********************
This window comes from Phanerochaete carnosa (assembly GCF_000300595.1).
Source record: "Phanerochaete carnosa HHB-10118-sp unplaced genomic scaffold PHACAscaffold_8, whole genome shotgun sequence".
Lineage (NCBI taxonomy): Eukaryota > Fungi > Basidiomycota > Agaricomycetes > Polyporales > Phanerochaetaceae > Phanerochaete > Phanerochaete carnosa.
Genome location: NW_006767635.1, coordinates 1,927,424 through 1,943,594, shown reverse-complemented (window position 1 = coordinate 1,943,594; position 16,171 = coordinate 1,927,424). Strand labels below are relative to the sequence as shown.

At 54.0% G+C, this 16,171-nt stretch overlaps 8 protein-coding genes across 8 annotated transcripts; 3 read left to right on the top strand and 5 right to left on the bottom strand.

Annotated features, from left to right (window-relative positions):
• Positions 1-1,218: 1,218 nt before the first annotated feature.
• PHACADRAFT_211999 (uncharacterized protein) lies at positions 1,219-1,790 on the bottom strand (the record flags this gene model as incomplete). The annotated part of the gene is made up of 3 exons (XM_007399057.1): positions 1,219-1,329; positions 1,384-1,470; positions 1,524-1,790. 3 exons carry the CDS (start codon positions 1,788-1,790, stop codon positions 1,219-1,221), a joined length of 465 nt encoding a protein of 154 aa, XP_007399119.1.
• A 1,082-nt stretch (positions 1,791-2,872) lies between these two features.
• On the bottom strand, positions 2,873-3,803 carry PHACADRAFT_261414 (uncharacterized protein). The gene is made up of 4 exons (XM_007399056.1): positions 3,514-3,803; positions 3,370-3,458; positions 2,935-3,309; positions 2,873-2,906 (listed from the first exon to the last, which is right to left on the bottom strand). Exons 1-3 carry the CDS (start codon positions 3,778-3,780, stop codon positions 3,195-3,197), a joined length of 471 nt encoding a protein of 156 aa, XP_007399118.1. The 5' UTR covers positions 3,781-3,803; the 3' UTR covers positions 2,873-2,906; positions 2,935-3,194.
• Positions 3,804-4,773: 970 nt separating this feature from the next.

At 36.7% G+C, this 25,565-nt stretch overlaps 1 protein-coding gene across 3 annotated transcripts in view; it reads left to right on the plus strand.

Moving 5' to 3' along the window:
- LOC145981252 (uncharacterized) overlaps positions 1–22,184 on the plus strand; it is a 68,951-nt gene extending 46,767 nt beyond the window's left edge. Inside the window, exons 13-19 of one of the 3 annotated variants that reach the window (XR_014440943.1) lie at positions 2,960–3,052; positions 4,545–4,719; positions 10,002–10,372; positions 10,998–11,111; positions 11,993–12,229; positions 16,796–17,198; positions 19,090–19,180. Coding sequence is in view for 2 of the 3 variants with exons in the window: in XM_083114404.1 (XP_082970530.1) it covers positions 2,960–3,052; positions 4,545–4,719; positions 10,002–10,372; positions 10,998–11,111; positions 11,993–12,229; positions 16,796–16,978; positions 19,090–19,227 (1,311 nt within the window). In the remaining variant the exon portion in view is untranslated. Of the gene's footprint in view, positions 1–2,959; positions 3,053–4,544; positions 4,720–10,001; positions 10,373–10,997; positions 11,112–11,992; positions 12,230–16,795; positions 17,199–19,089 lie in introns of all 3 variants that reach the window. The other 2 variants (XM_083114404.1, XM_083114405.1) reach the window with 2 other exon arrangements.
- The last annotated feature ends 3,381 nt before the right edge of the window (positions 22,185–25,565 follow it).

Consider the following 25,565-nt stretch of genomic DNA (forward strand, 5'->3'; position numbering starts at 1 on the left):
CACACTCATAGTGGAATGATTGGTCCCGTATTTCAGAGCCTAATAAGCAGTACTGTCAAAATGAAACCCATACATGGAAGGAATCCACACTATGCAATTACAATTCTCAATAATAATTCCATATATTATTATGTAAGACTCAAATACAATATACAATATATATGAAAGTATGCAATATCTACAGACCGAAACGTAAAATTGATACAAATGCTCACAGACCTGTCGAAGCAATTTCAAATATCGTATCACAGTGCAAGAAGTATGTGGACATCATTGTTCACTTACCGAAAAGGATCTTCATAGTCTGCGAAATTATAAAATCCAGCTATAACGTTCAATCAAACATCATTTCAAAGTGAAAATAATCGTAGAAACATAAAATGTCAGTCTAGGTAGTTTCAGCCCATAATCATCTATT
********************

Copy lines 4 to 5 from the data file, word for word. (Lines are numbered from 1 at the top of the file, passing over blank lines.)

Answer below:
Genome location: NW_006767635.1, coordinates 1,927,424 through 1,943,594, shown reverse-complemented (window position 1 = coordinate 1,943,594; position 16,171 = coordinate 1,927,424). Strand labels below are relative to the sequence as shown.

At 54.0% G+C, this 16,171-nt stretch overlaps 8 protein-coding genes across 8 annotated transcripts; 3 read left to right on the top strand and 5 right to left on the bottom strand.